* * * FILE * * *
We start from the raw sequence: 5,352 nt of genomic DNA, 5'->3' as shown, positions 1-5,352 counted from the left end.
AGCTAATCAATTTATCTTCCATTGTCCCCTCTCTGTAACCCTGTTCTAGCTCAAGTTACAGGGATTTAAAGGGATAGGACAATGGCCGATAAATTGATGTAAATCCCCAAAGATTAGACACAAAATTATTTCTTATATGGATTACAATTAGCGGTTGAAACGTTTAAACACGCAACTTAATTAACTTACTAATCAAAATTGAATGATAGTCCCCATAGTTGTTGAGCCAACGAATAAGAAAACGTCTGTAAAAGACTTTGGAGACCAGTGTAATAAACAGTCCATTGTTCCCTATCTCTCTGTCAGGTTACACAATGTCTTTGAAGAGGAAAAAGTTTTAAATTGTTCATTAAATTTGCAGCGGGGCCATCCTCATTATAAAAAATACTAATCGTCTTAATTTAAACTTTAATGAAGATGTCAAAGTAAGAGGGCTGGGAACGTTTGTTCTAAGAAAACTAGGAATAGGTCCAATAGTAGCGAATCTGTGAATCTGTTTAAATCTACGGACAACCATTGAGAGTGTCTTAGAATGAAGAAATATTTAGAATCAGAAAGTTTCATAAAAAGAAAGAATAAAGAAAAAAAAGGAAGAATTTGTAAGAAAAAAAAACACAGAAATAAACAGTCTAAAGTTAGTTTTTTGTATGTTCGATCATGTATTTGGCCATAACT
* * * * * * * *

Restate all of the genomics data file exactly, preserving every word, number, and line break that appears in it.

We start from the raw sequence: 5,352 nt of genomic DNA, 5'->3' as shown, positions 1-5,352 counted from the left end.
AGCTAATCAATTTATCTTCCATTGTCCCCTCTCTGTAACCCTGTTCTAGCTCAAGTTACAGGGATTTAAAGGGATAGGACAATGGCCGATAAATTGATGTAAATCCCCAAAGATTAGACACAAAATTATTTCTTATATGGATTACAATTAGCGGTTGAAACGTTTAAACACGCAACTTAATTAACTTACTAATCAAAATTGAATGATAGTCCCCATAGTTGTTGAGCCAACGAATAAGAAAACGTCTGTAAAAGACTTTGGAGACCAGTGTAATAAACAGTCCATTGTTCCCTATCTCTCTGTCAGGTTACACAATGTCTTTGAAGAGGAAAAAGTTTTAAATTGTTCATTAAATTTGCAGCGGGGCCATCCTCATTATAAAAAATACTAATCGTCTTAATTTAAACTTTAATGAAGATGTCAAAGTAAGAGGGCTGGGAACGTTTGTTCTAAGAAAACTAGGAATAGGTCCAATAGTAGCGAATCTGTGAATCTGTTTAAATCTACGGACAACCATTGAGAGTGTCTTAGAATGAAGAAATATTTAGAATCAGAAAGTTTCATAAAAAGAAAGAATAAAGAAAAAAAAGGAAGAATTTGTAAGAAAAAAAAACACAGAAATAAACAGTCTAAAGTTAGTTTTTTGTATGTTCGATCATGTATTTGGCCATAACT